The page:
“It was found that these organizations not only disseminated information that incited hatred and enmity against government officials, but also committed extremist actions,” a spokesman for the prosecutors, Alexei Zhafyarov, said outside the court.
A statement by the Moscow City Court after the 10-hour session said Navalny’s regional network offices and his anti-corruption organisation had been banned with immediate effect.
Navalny’s Anti-Corruption Foundation (FBK) has pressured the Kremlin in recent years by publishing investigations into high-level corruption among the political elite.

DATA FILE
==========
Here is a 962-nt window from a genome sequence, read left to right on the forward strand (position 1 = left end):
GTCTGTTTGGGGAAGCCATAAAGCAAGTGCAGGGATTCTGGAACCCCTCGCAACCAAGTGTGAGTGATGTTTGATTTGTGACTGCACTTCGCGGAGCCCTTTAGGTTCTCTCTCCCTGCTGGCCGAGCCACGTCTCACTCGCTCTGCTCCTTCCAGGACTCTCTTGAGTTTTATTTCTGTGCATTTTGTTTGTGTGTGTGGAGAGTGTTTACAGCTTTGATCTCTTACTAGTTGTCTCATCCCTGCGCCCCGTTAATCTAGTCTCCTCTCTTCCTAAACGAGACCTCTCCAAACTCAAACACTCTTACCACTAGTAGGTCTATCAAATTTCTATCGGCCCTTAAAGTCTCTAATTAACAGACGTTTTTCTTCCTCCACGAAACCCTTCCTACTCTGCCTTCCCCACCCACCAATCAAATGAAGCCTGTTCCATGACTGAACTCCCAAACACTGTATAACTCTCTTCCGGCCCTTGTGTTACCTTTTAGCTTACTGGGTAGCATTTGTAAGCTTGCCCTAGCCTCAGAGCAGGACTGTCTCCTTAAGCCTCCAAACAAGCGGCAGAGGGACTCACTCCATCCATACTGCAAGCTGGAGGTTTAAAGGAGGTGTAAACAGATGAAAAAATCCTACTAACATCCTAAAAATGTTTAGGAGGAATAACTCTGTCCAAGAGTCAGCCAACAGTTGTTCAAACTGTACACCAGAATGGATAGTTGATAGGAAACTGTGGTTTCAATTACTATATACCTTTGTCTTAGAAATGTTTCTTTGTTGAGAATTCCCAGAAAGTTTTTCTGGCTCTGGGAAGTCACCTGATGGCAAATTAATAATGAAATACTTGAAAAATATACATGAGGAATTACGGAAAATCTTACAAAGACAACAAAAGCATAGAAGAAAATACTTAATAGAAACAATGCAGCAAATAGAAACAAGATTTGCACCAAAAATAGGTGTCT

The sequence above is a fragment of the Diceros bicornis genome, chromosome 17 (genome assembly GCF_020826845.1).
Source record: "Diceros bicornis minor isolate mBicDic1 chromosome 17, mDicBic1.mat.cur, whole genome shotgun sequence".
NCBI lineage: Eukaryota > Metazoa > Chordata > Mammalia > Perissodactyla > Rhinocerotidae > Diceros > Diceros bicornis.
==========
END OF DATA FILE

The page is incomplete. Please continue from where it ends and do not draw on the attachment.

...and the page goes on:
Those probes have in turn spurred massive street demonstrations.
His network of regional offices has also promoted the 45-year-opposition leader’s smart voting campaign, which encourages voters to cast ballots for candidates in elections most likely to unseat Kremlin-friendly incumbants.
The ruling Wednesday comes ahead of parliamentary elections in September, in which the deeply unpopular ruling United Russia party is expected to struggle.
Navalny, Putin’s most outspoken critic at home, survived a near-fatal nerve agent attack last summer that he blames on the Kremlin, a claim the administration denies.
Lawyers representing Navalny’s organisation said Wednesday they had been given 10 days to appeal the ruling, which they said in a statement online they would certainly do.